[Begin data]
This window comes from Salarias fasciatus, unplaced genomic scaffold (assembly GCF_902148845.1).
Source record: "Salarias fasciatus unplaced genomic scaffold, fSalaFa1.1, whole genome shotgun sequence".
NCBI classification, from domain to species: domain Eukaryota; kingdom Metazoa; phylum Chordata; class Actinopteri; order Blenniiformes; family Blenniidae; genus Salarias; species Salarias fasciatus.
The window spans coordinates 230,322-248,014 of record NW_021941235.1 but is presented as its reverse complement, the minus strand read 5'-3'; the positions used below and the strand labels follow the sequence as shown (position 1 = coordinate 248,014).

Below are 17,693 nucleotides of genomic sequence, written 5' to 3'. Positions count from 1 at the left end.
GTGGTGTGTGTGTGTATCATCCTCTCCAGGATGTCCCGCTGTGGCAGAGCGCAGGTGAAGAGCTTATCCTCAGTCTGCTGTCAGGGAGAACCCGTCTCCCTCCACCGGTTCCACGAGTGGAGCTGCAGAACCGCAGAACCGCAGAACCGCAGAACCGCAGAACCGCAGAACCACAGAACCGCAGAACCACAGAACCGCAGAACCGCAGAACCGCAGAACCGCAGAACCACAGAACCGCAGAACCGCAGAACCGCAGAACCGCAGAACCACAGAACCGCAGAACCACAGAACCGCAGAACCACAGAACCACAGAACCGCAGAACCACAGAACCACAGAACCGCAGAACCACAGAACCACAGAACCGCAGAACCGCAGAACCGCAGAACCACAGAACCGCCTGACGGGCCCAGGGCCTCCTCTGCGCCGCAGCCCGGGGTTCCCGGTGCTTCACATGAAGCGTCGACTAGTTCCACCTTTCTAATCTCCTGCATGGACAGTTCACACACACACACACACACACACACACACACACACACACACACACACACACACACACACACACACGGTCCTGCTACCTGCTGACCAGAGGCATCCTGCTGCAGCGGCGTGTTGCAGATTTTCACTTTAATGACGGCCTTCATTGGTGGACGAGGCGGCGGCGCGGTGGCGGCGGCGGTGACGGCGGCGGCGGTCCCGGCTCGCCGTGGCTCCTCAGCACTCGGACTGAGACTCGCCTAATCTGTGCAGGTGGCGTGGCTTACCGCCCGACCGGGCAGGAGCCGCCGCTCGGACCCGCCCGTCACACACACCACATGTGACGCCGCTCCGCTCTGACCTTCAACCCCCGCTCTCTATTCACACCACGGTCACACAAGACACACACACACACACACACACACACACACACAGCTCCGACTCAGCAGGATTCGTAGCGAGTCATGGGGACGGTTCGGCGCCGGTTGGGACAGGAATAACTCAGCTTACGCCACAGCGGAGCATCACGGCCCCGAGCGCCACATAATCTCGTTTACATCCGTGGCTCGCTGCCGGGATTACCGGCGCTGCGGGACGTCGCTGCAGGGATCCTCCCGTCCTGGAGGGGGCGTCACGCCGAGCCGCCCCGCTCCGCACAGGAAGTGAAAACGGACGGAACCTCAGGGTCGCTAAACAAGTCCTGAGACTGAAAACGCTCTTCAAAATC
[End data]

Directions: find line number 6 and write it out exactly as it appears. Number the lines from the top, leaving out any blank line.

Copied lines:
GTGGTGTGTGTGTGTATCATCCTCTCCAGGATGTCCCGCTGTGGCAGAGCGCAGGTGAAGAGCTTATCCTCAGTCTGCTGTCAGGGAGAACCCGTCTCCCTCCACCGGTTCCACGAGTGGAGCTGCAGAACCGCAGAACCGCAGAACCGCAGAACCGCAGAACCGCAGAACCACAGAACCGCAGAACCACAGAACCGCAGAACCGCAGAACCGCAGAACCGCAGAACCACAGAACCGCAGAACCGCAGAACCGCAGAACCGCAGAACCACAGAACCGCAGAACCACAGAACCGCAGAACCACAGAACCACAGAACCGCAGAACCACAGAACCACAGAACCGCAGAACCACAGAACCACAGAACCGCAGAACCGCAGAACCGCAGAACCACAGAACCGCCTGACGGGCCCAGGGCCTCCTCTGCGCCGCAGCCCGGGGTTCCCGGTGCTTCACATGAAGCGTCGACTAGTTCCACCTTTCTAATCTCCTGCATGGACAGTTCACACACACACACACACACACACACACACACACACACACACACACACACACACACACACACACACGGTCCTGCTACCTGCTGACCAGAGGCATCCTGCTGCAGCGGCGTGTTGCAGATTTTCACTTTAATGACGGCCTTCATTGGTGGACGAGGCGGCGGCGCGGTGGCGGCGGCGGTGACGGCGGCGGCGGTCCCGGCTCGCCGTGGCTCCTCAGCACTCGGACTGAGACTCGCCTAATCTGTGCAGGTGGCGTGGCTTACCGCCCGACCGGGCAGGAGCCGCCGCTCGGACCCGCCCGTCACACACACCACATGTGACGCCGCTCCGCTCTGACCTTCAACCCCCGCTCTCTATTCACACCACGGTCACACAAGACACACACACACACACACACACACACACACACAGCTCCGACTCAGCAGGATTCGTAGCGAGTCATGGGGACGGTTCGGCGCCGGTTGGGACAGGAATAACTCAGCTTACGCCACAGCGGAGCATCACGGCCCCGAGCGCCACATAATCTCGTTTACATCCGTGGCTCGCTGCCGGGATTACCGGCGCTGCGGGACGTCGCTGCAGGGATCCTCCCGTCCTGGAGGGGGCGTCACGCCGAGCCGCCCCGCTCCGCACAGGAAGTGAAAACGGACGGAACCTCAGGGTCGCTAAACAAGTCCTGAGACTGAAAACGCTCTTCAAAATC